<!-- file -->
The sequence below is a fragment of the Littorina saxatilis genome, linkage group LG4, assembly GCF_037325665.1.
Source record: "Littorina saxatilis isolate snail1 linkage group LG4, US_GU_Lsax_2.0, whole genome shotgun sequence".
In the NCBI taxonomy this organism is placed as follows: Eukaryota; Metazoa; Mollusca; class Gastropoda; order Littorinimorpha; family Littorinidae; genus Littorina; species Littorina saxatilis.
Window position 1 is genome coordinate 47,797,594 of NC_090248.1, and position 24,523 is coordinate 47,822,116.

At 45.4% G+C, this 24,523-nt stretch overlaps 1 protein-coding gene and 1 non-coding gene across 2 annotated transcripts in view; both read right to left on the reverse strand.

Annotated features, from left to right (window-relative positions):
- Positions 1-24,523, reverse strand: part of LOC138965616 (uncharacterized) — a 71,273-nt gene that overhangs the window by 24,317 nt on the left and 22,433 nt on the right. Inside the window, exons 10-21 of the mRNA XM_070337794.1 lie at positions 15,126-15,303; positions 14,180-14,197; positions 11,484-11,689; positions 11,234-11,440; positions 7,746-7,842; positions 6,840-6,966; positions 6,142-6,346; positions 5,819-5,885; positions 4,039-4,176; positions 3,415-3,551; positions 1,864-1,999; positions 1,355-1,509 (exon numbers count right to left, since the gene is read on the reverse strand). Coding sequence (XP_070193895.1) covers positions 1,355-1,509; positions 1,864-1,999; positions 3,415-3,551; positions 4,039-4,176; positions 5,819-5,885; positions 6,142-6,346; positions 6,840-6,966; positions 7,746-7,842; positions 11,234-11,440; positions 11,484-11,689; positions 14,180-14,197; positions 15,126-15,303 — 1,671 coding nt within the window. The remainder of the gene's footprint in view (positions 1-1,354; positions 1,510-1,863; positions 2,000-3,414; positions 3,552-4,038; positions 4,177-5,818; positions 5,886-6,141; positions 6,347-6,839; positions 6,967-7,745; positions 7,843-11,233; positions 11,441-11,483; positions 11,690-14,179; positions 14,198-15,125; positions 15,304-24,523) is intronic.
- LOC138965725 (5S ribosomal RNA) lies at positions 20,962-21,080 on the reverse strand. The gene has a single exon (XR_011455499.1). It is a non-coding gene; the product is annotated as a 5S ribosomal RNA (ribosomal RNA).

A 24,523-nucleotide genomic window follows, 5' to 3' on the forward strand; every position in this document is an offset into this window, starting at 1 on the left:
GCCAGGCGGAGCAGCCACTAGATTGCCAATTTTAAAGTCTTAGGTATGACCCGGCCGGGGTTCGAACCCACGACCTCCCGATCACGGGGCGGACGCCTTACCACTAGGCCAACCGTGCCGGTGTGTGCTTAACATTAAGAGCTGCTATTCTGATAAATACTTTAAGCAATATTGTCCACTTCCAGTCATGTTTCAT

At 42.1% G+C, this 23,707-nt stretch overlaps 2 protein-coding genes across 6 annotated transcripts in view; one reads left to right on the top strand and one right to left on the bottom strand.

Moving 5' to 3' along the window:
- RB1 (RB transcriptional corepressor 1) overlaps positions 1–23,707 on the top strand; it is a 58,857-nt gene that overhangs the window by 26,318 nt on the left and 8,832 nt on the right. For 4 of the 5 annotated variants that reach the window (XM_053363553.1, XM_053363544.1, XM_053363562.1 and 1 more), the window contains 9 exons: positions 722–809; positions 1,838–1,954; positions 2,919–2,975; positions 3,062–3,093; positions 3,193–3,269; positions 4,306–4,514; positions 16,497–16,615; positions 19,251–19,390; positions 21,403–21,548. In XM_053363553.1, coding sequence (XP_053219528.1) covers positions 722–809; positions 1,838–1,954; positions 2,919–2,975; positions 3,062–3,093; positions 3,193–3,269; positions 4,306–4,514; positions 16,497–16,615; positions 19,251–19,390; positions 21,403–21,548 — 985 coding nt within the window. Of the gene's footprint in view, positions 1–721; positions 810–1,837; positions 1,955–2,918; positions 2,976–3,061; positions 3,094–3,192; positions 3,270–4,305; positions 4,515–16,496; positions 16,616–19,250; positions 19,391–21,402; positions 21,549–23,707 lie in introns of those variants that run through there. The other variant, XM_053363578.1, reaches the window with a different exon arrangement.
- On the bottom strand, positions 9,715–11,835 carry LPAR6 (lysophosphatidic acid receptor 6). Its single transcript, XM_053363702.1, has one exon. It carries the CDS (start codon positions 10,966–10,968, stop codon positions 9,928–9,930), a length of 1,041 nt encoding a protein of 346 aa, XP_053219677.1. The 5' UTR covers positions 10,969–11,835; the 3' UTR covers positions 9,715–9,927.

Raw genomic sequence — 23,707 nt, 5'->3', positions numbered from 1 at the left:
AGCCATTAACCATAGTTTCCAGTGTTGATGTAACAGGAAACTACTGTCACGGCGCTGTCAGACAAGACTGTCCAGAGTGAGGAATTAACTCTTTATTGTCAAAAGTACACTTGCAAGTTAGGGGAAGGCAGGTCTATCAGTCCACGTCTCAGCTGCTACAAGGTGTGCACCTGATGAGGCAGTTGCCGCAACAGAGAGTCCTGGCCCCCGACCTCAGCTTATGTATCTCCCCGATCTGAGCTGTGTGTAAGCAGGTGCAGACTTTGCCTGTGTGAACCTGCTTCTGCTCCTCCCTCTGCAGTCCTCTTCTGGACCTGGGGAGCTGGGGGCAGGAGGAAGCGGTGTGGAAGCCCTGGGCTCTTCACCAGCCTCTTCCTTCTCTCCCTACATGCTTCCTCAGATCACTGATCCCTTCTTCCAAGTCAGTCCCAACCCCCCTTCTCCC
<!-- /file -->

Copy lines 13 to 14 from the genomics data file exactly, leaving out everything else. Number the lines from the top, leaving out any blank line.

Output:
- RB1 (RB transcriptional corepressor 1) overlaps positions 1–23,707 on the top strand; it is a 58,857-nt gene that overhangs the window by 26,318 nt on the left and 8,832 nt on the right. For 4 of the 5 annotated variants that reach the window (XM_053363553.1, XM_053363544.1, XM_053363562.1 and 1 more), the window contains 9 exons: positions 722–809; positions 1,838–1,954; positions 2,919–2,975; positions 3,062–3,093; positions 3,193–3,269; positions 4,306–4,514; positions 16,497–16,615; positions 19,251–19,390; positions 21,403–21,548. In XM_053363553.1, coding sequence (XP_053219528.1) covers positions 722–809; positions 1,838–1,954; positions 2,919–2,975; positions 3,062–3,093; positions 3,193–3,269; positions 4,306–4,514; positions 16,497–16,615; positions 19,251–19,390; positions 21,403–21,548 — 985 coding nt within the window. Of the gene's footprint in view, positions 1–721; positions 810–1,837; positions 1,955–2,918; positions 2,976–3,061; positions 3,094–3,192; positions 3,270–4,305; positions 4,515–16,496; positions 16,616–19,250; positions 19,391–21,402; positions 21,549–23,707 lie in introns of those variants that run through there. The other variant, XM_053363578.1, reaches the window with a different exon arrangement.
- On the bottom strand, positions 9,715–11,835 carry LPAR6 (lysophosphatidic acid receptor 6). Its single transcript, XM_053363702.1, has one exon. It carries the CDS (start codon positions 10,966–10,968, stop codon positions 9,928–9,930), a length of 1,041 nt encoding a protein of 346 aa, XP_053219677.1. The 5' UTR covers positions 10,969–11,835; the 3' UTR covers positions 9,715–9,927.